There is a new bill currently languishing in Congressional committee, the “Combat Zone Tax Parity Act,” which would grant federal civilian employees deployed to combat zones the same tax benefits as the military servicemen who fight alongside them. It comes long overdue.
Measures like this recognize the complex realities of the twenty-first century battlefield, in which the pursuit of national security objectives rarely turns on the efforts of uniformed military alone. This bill represents a first, small step in what must become a broader conversation about the role of civilian workers in modern war.
For many observers, the line between deployed civilian and soldier remains clear as day. Amid the political rancor surrounding Sergeant Bowe Bergdahl’s May 31 negotiated release from Taliban captivity, there remained one point of general consensus: Bergdahl’s status as a uniformed serviceman distinguished him from three other Americans still languishing in captivity in Afghanistan and Pakistan.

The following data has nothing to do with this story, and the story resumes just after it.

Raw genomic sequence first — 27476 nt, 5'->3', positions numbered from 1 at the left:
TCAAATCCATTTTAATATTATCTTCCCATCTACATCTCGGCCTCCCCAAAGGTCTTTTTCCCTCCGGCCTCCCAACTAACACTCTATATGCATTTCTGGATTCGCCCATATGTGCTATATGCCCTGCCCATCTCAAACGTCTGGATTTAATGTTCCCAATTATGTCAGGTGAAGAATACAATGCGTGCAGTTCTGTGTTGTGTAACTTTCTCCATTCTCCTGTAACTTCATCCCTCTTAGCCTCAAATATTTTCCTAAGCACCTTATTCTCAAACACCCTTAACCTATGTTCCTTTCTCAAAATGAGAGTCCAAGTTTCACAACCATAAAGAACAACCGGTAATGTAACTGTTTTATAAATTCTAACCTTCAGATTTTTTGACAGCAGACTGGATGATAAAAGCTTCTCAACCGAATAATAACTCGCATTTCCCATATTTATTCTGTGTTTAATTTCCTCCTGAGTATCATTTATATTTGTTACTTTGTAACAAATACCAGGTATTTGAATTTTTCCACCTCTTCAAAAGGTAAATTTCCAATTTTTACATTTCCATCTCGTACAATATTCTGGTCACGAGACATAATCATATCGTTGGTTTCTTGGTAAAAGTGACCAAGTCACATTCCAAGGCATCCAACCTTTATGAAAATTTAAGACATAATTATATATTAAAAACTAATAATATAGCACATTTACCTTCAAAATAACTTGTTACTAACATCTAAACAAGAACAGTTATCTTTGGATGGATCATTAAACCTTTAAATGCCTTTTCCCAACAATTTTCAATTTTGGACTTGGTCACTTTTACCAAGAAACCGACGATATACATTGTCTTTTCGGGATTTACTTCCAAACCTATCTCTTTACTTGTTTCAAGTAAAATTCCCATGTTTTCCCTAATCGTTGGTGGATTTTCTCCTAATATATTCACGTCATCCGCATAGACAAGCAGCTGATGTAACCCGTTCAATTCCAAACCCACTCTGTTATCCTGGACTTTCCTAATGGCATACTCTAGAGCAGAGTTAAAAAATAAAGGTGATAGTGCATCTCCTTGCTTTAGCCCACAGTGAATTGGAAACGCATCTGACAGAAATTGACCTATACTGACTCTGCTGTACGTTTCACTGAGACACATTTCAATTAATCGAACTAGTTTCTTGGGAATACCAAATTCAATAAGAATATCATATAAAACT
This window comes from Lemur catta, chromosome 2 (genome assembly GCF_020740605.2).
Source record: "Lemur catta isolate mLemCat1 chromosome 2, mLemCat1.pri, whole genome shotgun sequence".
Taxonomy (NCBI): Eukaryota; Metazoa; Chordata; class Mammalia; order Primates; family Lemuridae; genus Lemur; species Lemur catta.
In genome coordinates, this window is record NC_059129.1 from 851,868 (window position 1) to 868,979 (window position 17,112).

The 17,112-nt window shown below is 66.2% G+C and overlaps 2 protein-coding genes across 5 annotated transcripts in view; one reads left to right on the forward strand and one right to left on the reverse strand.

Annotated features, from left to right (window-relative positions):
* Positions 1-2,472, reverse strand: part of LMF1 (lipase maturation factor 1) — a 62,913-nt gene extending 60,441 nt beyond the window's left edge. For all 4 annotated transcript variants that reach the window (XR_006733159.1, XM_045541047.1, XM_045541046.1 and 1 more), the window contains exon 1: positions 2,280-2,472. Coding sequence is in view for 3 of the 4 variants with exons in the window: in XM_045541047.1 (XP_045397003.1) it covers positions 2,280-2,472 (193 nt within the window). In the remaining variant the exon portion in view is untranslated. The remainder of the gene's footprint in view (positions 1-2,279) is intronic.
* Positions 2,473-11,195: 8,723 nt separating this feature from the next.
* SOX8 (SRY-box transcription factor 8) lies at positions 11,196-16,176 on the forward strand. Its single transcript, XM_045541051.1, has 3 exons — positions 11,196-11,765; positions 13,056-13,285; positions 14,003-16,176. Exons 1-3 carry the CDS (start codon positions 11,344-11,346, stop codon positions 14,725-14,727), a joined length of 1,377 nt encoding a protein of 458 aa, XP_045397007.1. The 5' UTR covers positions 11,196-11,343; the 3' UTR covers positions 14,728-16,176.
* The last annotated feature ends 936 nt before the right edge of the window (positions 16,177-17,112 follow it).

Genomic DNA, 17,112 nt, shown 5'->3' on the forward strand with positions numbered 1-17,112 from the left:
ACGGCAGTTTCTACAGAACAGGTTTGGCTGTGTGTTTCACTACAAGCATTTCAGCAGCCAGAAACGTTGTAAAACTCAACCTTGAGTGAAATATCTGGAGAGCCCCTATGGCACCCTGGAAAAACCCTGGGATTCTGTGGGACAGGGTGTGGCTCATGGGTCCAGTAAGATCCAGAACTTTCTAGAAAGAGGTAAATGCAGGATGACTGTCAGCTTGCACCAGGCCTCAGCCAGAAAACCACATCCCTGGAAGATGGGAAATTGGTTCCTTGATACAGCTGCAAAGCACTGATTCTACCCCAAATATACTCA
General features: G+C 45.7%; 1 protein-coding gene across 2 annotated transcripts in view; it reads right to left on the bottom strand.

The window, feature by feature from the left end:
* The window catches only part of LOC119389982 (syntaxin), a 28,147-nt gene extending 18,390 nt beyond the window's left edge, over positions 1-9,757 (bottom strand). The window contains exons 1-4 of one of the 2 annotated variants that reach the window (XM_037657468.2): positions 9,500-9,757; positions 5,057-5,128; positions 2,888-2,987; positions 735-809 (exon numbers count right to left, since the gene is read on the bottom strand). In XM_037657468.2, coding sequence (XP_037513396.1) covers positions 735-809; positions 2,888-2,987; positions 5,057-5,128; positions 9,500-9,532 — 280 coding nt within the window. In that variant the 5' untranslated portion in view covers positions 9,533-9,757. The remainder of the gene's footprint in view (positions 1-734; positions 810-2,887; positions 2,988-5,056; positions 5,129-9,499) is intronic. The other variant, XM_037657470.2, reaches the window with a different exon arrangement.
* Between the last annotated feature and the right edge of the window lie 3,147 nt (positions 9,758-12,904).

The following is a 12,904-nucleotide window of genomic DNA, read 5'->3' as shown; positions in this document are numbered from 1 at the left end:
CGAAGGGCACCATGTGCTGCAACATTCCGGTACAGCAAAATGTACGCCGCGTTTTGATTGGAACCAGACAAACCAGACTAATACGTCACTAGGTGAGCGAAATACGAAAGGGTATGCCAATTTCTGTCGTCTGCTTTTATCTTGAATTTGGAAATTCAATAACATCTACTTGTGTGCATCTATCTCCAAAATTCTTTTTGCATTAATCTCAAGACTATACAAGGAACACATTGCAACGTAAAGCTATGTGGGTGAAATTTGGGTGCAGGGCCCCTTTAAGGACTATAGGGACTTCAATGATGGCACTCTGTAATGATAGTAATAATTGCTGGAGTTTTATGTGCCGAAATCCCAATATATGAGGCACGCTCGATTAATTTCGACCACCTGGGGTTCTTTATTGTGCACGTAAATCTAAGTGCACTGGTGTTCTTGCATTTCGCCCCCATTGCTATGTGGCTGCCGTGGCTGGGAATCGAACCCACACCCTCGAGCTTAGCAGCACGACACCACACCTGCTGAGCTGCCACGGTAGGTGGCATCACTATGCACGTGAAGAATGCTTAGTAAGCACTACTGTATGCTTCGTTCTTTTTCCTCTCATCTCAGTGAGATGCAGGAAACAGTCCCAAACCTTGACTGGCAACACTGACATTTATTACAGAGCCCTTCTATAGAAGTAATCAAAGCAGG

As State Department spokesperson Jen Psaki explained at the time, “Sergeant Berdahl…is a member of the military who was detained during an armed conflict. That obviously is a unique circumstance.”